The Trump administration increased tariffs from 10% to 25% on $200 billion worth of Chinese products Friday, including auto glass and related materials. Days before the announcement, the administration made tweets suggesting that increases would occur prior to scheduled negotiations with China. Among the auto glass and automotive-related materials included are: glass mirrors, glass frit, laminated safety glass and various float glass products.
According to Key Media & Research’s (KMR) analysis of Census Bureau trade data, the U.S. imports close to $300 million in laminated safety glass for vehicles, primarily windshield glass, from China.
“The value of laminated automotive glass imports from China increased nearly 400% from 2002 to 2015 but has leveled out over the past three years,” says KMR director of research Nick St. Denis. “The launch of China-based Fuyao’s U.S. manufacturing operations a few years ago can probably account for this recent slowdown in import growth. But still, China remains the largest exporter of the product to the U.S.”
Ahead of the latest announcement, the administration backed its notion for increases by pointing to forced technology transfers and a lack of intellectual property protections between the U.S. and China. The Chinese government followed by issuing a statement expressing “deep regret” over the latest developments.
“We hope the United States will meet us halfway, and work with us to resolve existing issues through cooperation and consultation,” said China’s Ministry of Commerce in a public statement.
A recent report from the U.S. Department of Commerce focused on the country’s monthly goods deficit with China, which, according to the report, was the lowest it’s been in five years.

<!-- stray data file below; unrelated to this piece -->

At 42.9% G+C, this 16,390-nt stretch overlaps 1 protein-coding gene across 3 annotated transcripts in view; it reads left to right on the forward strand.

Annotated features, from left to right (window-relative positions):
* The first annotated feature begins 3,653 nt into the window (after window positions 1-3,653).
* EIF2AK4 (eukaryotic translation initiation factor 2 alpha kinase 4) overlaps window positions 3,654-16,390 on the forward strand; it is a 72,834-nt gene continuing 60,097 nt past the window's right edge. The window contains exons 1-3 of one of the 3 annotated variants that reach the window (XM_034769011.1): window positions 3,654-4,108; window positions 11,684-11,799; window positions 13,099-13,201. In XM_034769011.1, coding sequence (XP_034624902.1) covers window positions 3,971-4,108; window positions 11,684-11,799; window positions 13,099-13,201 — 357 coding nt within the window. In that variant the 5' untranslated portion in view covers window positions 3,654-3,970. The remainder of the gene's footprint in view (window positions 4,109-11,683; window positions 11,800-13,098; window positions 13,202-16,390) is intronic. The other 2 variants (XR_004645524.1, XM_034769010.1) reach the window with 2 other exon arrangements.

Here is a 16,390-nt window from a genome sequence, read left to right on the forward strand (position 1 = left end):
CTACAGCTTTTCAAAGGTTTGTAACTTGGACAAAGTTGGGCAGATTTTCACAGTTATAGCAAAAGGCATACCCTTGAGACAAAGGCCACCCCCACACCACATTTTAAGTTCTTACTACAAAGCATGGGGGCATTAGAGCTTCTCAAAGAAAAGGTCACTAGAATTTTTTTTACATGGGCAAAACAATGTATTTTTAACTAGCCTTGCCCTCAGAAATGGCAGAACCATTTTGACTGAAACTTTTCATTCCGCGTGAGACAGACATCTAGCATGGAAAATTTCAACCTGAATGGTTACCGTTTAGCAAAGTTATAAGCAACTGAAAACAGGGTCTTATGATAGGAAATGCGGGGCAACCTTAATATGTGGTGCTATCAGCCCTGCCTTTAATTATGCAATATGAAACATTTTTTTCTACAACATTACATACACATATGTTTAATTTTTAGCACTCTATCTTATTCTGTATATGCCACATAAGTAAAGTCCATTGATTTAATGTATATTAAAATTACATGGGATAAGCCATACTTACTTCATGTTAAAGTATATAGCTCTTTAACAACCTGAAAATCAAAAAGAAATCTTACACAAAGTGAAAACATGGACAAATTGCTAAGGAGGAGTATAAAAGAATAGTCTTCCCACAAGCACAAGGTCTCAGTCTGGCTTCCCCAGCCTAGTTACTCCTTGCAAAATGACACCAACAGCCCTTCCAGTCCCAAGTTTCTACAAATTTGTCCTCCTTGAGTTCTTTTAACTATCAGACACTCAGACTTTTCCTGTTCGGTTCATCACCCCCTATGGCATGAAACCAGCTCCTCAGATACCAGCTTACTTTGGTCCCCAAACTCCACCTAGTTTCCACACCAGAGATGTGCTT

In a statement released last week, officials for the Coalition for a Prosperous America (CPA) noted the report as “a clear indication that the Trump administration’s tariffs on Chinese imports are having a substantial impact on U.S. trade flows.”
The administration’s strategy is working, suggested Michael Stumo, CPA CEO. “This is exactly what we were hoping to see when the president applied tariffs on important industries that have been facing heavily subsidized competition from China’s state-owned enterprises. We expect the next round of tariffs to have a positive effect to improve the U.S. economy and address Beijing’s continuing economic aggression,” he added.
Since last week’s increase, Chinese officials have declared plans to increase tariffs on roughly $60 billion worth of U.S. imported products on June 1, 2019, with no further negotiations scheduled.
When contacted by glassBYTEs for input, several U.S.-based manufacturers and two industry associations declined or failed to comment. Check glassBYTEs.com for additional tariff coverage.
To view the full list of products included in the tariff, click here.